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Creativity Comments by Winston J. Brill, Ph.D.
06/01 Creativity Comment
What Is Creativity?
It’s important that we share (at least in this Creativity
Comments series) a common definition of “creativity.” I’ve gone to many creativity-focused meetings where no one
ever defines the topic. Attendees
usually come away with even greater “fuzziness” about the
instance, one person sees creativity as the activity of merely
coming up with ideas; therefore, the more ideas, the more
contrast, another individual may look upon creativity as the
result of a “wild” imagination.
In this case, the odder the ideas, the more creative they
are. And yet someone
else may think of creativity in a more practical manner, and
define a creative idea as one that has actual application.
To underline this confusion is the publication of a book by
Andrei G. Aleinkov, Sharon Kackmeister and Ron Koenig, “Creating
Creativity: 101 Definitions” (McKay Press, Midland,
Michigan, 2000). Various
creativity experts offer their definitions, some several hundred
words long. Mine was
one of the shortest: having
a new and useful idea.
That’s the definition I’ll be using throughout these
Creativity Comments. In
my mind, a creative thought is one that is useful.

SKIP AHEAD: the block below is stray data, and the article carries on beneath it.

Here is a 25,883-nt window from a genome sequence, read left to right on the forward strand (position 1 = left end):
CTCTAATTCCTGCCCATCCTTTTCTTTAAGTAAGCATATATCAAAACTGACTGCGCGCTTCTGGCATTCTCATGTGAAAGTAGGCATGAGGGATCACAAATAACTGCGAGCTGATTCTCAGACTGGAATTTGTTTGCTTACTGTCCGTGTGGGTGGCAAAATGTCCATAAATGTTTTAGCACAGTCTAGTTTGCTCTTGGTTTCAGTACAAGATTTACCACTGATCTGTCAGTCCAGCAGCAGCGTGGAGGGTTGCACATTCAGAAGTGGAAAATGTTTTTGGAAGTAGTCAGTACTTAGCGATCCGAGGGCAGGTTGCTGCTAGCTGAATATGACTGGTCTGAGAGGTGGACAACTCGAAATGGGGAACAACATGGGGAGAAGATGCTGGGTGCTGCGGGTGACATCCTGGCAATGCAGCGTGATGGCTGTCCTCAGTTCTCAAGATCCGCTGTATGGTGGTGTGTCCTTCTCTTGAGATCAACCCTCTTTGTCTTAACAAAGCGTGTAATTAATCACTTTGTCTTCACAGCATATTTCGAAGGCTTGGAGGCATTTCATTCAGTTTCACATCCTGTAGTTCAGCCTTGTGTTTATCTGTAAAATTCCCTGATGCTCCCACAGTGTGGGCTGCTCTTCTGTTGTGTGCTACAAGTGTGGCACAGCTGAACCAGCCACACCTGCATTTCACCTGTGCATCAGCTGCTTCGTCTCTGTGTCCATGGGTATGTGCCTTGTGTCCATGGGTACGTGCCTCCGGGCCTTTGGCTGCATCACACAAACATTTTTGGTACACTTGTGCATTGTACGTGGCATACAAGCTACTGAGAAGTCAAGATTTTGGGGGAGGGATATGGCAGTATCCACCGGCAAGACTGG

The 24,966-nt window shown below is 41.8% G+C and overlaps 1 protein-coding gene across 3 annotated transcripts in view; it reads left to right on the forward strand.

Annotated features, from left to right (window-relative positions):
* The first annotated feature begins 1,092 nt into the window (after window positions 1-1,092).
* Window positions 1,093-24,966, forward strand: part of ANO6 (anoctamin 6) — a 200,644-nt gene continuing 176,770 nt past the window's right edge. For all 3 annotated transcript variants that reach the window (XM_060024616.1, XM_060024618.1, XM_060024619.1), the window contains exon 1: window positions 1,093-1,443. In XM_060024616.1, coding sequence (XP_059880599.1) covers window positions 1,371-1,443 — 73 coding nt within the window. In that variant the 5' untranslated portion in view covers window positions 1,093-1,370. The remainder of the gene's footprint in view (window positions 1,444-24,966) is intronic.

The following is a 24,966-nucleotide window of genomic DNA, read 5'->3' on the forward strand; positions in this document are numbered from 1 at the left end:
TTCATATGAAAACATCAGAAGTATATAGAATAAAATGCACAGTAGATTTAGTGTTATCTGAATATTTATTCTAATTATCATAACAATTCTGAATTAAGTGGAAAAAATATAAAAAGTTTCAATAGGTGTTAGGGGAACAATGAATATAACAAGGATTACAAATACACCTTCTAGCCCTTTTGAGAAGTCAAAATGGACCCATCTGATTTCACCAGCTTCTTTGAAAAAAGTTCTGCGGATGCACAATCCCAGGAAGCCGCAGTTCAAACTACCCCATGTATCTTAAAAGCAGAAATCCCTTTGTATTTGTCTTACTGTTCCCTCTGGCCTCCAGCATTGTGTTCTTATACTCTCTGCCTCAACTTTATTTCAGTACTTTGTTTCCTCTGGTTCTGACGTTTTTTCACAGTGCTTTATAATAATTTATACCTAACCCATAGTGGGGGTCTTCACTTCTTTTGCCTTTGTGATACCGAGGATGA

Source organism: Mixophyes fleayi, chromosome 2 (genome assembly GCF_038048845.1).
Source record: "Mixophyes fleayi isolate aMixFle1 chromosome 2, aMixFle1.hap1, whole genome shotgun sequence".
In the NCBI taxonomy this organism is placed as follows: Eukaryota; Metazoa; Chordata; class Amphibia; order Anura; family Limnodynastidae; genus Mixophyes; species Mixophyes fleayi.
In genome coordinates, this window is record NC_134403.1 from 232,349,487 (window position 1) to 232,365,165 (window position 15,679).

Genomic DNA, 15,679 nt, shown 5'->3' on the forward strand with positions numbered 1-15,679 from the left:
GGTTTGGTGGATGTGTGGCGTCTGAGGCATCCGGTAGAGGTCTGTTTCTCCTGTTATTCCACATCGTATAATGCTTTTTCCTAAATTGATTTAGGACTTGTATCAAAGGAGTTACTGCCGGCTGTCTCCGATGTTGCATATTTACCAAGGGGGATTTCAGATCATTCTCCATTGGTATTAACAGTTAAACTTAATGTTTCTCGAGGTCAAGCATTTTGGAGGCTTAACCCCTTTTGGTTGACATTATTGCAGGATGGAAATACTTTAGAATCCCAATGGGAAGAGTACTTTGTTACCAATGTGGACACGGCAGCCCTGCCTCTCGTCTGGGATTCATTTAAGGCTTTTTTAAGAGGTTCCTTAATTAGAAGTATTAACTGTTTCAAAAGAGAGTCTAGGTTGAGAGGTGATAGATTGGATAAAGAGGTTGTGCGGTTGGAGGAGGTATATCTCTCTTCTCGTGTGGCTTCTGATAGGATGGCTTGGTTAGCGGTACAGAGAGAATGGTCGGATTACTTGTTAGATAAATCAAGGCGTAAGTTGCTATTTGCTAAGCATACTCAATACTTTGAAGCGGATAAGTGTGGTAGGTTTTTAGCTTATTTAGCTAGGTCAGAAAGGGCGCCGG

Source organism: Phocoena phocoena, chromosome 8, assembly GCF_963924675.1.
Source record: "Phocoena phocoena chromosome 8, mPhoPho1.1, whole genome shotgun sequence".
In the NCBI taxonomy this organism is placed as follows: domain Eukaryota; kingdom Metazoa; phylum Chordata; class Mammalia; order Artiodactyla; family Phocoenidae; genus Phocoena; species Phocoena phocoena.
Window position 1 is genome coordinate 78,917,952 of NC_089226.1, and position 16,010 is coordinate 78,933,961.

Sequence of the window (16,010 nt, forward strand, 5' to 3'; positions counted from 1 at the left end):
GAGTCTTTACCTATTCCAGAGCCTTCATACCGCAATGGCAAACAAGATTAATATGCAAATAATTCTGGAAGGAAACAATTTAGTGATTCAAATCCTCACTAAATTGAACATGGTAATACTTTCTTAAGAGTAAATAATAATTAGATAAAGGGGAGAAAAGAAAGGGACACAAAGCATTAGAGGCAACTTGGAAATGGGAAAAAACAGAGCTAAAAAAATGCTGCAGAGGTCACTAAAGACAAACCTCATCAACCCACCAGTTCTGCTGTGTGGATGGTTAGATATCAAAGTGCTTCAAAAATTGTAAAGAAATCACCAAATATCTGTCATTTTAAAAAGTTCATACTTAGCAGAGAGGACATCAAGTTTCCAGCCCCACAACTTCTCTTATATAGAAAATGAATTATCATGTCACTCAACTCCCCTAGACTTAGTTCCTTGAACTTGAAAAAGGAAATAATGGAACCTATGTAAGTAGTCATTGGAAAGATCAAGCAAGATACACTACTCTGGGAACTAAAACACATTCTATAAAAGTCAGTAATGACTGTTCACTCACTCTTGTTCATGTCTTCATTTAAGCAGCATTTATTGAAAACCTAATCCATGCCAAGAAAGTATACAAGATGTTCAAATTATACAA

I want to point out that none of the other definitions are
“wrong.” But to
make sense of my opinions and conclusions, we require a common
ground. I will, in
later Comments, present opinions relating to having lots of ideas
and also relating to one’s imaginative abilities.
To whom should the creative idea be useful? In the workplace, your ideas should be useful to your
Sometimes, the idea leads to immediate use.
More often, the idea won’t be useful to the organization
until days, weeks, months, or years after the initial breakthrough
thought. And, in most
cases, to achieve its use, the idea requires many more ideas, from
many individuals. Obviously,
an idea that isn’t pursued, by my definition, cannot be a
An idea that made a policy manual slightly easier to use is a
creative idea, and an idea that led to a blockbuster product also
is creative. Creativity
ought to be active at every level in an organization.
There’s another ramification to accepting the above
definition. Only an
individual can be creative, can have an idea.
A group can never be creative.
Groups don’t have ideas; individuals do.
However, the group usually plays a key role in helping
someone come up with a creative idea.
Other people supply information, critique an idea, politic
for the idea, support the idea, or pursue the idea.
Usefulness is mostly defined, not by the person who had the
idea, but by other people—many times, the customer.
Frequently, “creativity” is used interchangeably with
define innovation as bringing something into use.
For instance, someone may have an idea for a new product.
But, to bring that idea into use, many more ideas are
essential—ideas for producing the product, for packaging the
product, for financing the product, and for selling the product.
These ideas usually come from many people and at different
times. Ideas, then,
are the sparks that drive the innovation process.
Without creativity, there will be no innovation.